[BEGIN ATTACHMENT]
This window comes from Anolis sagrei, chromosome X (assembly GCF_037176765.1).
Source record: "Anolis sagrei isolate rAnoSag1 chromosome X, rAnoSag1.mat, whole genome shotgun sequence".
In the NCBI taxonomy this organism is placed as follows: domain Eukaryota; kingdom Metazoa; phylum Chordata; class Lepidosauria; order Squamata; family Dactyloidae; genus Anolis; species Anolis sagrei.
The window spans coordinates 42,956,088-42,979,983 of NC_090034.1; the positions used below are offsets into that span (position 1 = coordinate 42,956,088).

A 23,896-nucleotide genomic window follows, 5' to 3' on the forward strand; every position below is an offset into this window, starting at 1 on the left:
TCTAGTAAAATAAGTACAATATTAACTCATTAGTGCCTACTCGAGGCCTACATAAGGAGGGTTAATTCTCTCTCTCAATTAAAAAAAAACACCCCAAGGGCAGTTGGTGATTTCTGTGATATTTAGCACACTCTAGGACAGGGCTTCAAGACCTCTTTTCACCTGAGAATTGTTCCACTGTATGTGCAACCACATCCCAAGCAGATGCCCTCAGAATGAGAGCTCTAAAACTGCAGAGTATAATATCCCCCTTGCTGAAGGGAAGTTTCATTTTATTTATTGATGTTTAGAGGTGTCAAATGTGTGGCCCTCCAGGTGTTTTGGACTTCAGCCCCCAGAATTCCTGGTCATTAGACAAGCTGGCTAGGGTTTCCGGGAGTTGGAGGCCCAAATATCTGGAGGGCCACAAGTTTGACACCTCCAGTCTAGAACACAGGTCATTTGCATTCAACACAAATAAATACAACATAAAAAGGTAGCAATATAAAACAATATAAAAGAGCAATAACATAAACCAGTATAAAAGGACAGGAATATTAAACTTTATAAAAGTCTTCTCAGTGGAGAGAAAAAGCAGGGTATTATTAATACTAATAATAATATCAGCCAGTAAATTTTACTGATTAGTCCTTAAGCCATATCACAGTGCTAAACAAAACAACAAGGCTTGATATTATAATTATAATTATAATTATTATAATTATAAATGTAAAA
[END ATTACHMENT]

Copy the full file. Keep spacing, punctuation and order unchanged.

This window comes from Anolis sagrei, chromosome X (assembly GCF_037176765.1).
Source record: "Anolis sagrei isolate rAnoSag1 chromosome X, rAnoSag1.mat, whole genome shotgun sequence".
In the NCBI taxonomy this organism is placed as follows: domain Eukaryota; kingdom Metazoa; phylum Chordata; class Lepidosauria; order Squamata; family Dactyloidae; genus Anolis; species Anolis sagrei.
The window spans coordinates 42,956,088-42,979,983 of NC_090034.1; the positions used below are offsets into that span (position 1 = coordinate 42,956,088).

A 23,896-nucleotide genomic window follows, 5' to 3' on the forward strand; every position below is an offset into this window, starting at 1 on the left:
TCTAGTAAAATAAGTACAATATTAACTCATTAGTGCCTACTCGAGGCCTACATAAGGAGGGTTAATTCTCTCTCTCAATTAAAAAAAAACACCCCAAGGGCAGTTGGTGATTTCTGTGATATTTAGCACACTCTAGGACAGGGCTTCAAGACCTCTTTTCACCTGAGAATTGTTCCACTGTATGTGCAACCACATCCCAAGCAGATGCCCTCAGAATGAGAGCTCTAAAACTGCAGAGTATAATATCCCCCTTGCTGAAGGGAAGTTTCATTTTATTTATTGATGTTTAGAGGTGTCAAATGTGTGGCCCTCCAGGTGTTTTGGACTTCAGCCCCCAGAATTCCTGGTCATTAGACAAGCTGGCTAGGGTTTCCGGGAGTTGGAGGCCCAAATATCTGGAGGGCCACAAGTTTGACACCTCCAGTCTAGAACACAGGTCATTTGCATTCAACACAAATAAATACAACATAAAAAGGTAGCAATATAAAACAATATAAAAGAGCAATAACATAAACCAGTATAAAAGGACAGGAATATTAAACTTTATAAAAGTCTTCTCAGTGGAGAGAAAAAGCAGGGTATTATTAATACTAATAATAATATCAGCCAGTAAATTTTACTGATTAGTCCTTAAGCCATATCACAGTGCTAAACAAAACAACAAGGCTTGATATTATAATTATAATTATAATTATTATAATTATAAATGTAAAA